Melbourne enters Australia's toughest virus lockdown
A sign in Federation Square urges people to wear a mask in the central business district in Melbourne on August 6, 2020. AFP
Australia's second-largest city entered the country's toughest lockdown yet on Thursday, sparking a fresh wave of anxiety and confusion over ever-tougher regulations.
Melbourne's streets were visibly quieter as non-essential businesses were forced to shutter under new coronavirus rules expected to be in place for six weeks. A second lockdown for the state capital of Victoria began in early July but additional regulations came into force overnight, requiring hundreds of thousands more people to stay at home.
Residents are still allowed to go out during the daytime for exercise and food, or for work if their business is deemed essential. Prime Minister Scott Morrison warned the latest lockdown would cost the Australian economy up to US$9 billion and push the unemployment rate back to 13 percent after a slight recovery.
He also said additional mental health support would be rolled out for Australians "working through the stress, and anxiety and strain" of lockdowns. "Not being able to connect with friends and loved ones, concerns about employment, all of this takes a toll," Morrison said.
While the rest of Australia continues to see only a handful of new infections daily, Melbourne -- with its population of around five million -- is still recording hundreds per day. On Wednesday Australia saw its deadliest day of the pandemic to date, with 15 coronavirus deaths and a record 725 new cases in Victoria alone.
"While it's frustrating that Victoria's numbers have not trended downwards, it's also true the state has successfully avoided the kind of exponential increase in cases seen in many other countries," said Erin Smith, an emergency response expert at Edith Cowan University.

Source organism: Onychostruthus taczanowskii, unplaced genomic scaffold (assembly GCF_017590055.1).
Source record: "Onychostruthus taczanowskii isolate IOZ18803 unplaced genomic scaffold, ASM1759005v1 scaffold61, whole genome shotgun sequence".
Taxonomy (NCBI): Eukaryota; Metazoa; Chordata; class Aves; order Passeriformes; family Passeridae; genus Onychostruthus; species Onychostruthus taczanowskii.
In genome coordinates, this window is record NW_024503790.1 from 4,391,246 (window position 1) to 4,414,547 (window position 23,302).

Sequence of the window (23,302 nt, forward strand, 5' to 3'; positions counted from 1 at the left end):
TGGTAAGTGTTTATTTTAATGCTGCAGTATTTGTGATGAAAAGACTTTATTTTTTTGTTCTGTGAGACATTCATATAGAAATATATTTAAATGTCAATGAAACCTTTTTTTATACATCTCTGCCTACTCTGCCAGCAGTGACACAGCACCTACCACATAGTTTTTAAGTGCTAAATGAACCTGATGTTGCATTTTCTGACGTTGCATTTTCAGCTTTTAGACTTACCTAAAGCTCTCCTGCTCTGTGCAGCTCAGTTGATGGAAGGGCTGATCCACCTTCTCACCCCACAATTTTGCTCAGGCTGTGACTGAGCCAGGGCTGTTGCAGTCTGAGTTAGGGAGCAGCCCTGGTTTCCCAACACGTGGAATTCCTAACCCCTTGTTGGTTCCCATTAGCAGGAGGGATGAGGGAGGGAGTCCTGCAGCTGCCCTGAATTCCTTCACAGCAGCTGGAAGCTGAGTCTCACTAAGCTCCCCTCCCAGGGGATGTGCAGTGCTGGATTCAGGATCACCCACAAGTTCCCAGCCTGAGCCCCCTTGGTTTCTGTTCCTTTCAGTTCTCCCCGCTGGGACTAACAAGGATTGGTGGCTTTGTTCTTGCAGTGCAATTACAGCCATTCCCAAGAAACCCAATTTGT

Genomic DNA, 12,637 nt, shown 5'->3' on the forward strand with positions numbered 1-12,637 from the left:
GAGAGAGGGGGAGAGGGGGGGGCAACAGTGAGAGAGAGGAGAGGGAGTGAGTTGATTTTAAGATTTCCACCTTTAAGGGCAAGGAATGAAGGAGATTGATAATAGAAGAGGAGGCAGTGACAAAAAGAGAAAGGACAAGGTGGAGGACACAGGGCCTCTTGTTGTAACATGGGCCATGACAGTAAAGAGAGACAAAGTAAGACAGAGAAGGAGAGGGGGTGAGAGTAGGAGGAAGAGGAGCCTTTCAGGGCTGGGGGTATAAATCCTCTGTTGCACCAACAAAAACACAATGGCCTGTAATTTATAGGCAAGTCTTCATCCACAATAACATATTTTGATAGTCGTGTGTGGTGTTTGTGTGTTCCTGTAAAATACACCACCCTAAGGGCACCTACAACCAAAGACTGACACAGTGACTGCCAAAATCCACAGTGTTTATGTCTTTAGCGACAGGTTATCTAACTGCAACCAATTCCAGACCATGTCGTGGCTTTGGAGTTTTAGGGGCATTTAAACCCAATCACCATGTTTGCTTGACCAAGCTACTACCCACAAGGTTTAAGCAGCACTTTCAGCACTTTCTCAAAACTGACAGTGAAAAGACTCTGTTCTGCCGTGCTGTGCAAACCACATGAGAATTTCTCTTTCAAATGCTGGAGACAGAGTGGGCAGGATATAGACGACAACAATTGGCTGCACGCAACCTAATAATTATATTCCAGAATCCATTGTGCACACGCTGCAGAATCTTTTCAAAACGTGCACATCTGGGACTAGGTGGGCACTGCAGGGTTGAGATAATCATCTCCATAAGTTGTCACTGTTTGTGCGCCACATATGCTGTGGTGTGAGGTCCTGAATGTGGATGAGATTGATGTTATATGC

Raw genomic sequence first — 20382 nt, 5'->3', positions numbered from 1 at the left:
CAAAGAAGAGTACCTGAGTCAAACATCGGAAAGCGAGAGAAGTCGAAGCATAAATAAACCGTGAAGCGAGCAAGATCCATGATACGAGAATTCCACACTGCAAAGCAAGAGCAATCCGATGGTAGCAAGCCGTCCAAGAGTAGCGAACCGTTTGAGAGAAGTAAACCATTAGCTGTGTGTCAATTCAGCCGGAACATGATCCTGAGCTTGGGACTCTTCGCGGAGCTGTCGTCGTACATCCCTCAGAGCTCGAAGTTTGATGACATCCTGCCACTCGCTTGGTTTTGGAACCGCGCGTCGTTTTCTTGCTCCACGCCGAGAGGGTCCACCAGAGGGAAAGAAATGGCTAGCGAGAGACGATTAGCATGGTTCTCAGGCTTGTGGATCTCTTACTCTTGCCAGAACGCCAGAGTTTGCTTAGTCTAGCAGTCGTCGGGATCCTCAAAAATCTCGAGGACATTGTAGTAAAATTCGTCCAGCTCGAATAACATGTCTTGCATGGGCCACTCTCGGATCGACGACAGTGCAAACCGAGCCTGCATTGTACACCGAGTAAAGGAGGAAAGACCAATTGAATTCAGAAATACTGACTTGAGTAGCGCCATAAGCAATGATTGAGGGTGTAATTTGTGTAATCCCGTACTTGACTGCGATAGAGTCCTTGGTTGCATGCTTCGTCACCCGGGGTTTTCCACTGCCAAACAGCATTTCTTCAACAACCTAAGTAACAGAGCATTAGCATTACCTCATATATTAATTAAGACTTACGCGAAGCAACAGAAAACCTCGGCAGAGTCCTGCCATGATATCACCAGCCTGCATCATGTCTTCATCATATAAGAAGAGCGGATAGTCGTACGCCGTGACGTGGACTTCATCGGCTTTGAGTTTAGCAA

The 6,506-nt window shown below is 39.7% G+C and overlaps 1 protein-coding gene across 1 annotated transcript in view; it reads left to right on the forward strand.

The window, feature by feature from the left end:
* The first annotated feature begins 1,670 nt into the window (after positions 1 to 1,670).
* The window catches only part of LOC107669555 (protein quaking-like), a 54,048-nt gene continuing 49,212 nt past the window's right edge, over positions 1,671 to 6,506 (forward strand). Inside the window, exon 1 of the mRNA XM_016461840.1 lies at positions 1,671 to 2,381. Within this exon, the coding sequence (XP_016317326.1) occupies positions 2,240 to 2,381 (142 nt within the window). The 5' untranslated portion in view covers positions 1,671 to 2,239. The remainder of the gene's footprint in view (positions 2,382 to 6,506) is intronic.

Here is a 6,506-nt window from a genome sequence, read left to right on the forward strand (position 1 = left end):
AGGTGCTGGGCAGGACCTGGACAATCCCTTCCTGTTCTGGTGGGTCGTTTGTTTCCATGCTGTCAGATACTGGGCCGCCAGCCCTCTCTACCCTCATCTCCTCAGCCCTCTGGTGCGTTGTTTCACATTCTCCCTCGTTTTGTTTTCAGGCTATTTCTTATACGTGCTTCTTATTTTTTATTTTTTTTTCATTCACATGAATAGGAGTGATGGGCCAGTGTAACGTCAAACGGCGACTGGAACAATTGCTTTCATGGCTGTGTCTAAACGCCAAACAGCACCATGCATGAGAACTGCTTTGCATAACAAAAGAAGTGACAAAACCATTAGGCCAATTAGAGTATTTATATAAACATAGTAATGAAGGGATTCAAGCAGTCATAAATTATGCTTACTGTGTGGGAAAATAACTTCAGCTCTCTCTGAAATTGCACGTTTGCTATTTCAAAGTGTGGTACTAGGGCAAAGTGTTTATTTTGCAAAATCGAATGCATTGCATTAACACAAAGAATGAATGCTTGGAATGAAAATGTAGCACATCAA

She added that daily statistics were yet to reflect the introduction of a curfew and other measures earlier this week. Wave after wave of new rules and a myriad of exceptions to keep key parts of the economy open have left many confused about what they can do and when they can do it.
Lengthy daily television appearances by Victoria's state premier have featured detailed explanations about staffing at construction sites above three storeys being cut to 25 percent, or staffing limits for red-meat abattoirs versus poultry abattoirs.
While most residents appear to have heeded warnings and are keen for the lockdown to work, the measures have been opposed by some vocal critics. One group has announced a city centre protest for this Sunday, prompting Victoria police to warn that such a gathering would put "lives at risk".
"This selfish behaviour will absolutely not be tolerated," officers said, promising a "highly visible presence" around the city, hefty fines and arrests if necessary.
Australia has so far recorded almost 20,000 coronavirus cases and 255 deaths.